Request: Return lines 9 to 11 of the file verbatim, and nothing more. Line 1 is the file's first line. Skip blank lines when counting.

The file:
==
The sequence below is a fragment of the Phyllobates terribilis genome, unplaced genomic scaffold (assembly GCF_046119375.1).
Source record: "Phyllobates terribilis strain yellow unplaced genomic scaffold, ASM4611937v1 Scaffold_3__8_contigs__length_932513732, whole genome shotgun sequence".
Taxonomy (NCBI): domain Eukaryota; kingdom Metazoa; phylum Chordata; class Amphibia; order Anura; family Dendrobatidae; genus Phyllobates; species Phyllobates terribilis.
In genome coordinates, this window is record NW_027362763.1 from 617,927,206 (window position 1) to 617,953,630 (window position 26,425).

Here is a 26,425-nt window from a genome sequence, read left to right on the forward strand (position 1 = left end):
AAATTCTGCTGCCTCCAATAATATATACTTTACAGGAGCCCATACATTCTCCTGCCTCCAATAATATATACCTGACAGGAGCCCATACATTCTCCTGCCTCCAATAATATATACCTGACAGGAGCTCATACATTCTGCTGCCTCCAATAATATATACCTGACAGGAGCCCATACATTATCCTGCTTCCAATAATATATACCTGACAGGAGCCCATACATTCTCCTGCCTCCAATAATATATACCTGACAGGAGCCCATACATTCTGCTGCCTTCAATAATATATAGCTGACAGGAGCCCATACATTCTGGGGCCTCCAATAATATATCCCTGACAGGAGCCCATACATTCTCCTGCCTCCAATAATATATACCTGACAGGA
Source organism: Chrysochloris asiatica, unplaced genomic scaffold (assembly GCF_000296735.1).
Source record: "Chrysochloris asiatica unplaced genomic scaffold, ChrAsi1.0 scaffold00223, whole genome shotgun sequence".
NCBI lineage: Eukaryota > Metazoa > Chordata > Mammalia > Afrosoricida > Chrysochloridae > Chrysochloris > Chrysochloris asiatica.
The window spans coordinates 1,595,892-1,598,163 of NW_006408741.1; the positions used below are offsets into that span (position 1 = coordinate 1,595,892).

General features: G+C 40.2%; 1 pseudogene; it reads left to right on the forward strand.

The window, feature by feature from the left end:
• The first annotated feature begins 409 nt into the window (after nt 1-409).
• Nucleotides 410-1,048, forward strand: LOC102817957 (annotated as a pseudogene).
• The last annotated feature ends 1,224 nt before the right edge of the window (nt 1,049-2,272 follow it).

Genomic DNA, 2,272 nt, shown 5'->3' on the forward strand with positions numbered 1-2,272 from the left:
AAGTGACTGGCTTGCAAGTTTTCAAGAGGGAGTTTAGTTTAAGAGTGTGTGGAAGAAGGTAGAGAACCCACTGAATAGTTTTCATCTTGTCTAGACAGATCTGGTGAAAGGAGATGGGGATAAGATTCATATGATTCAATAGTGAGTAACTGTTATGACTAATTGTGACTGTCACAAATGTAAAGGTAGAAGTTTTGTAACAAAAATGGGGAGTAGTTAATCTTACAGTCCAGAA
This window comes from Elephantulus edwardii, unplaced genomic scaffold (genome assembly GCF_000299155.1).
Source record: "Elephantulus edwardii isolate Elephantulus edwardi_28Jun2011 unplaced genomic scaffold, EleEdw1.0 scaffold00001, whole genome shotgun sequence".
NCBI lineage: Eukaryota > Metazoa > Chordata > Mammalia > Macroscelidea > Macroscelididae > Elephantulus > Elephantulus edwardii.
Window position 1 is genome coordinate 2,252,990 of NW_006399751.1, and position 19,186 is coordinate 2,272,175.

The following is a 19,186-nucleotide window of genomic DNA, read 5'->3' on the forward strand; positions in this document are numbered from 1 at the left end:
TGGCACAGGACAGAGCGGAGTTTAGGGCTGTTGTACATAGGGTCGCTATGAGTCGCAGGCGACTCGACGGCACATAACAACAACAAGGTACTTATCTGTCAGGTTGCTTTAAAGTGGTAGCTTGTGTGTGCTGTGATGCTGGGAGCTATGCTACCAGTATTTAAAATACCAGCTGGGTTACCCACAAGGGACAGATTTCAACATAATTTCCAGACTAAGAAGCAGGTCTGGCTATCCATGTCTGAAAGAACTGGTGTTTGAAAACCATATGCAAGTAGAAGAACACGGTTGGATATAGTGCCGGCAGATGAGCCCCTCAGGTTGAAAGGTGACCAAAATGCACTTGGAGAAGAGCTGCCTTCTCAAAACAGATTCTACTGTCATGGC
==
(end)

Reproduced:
NCBI lineage: Eukaryota > Metazoa > Chordata > Mammalia > Afrosoricida > Chrysochloridae > Chrysochloris > Chrysochloris asiatica.
The window spans coordinates 1,595,892-1,598,163 of NW_006408741.1; the positions used below are offsets into that span (position 1 = coordinate 1,595,892).

General features: G+C 40.2%; 1 pseudogene; it reads left to right on the forward strand.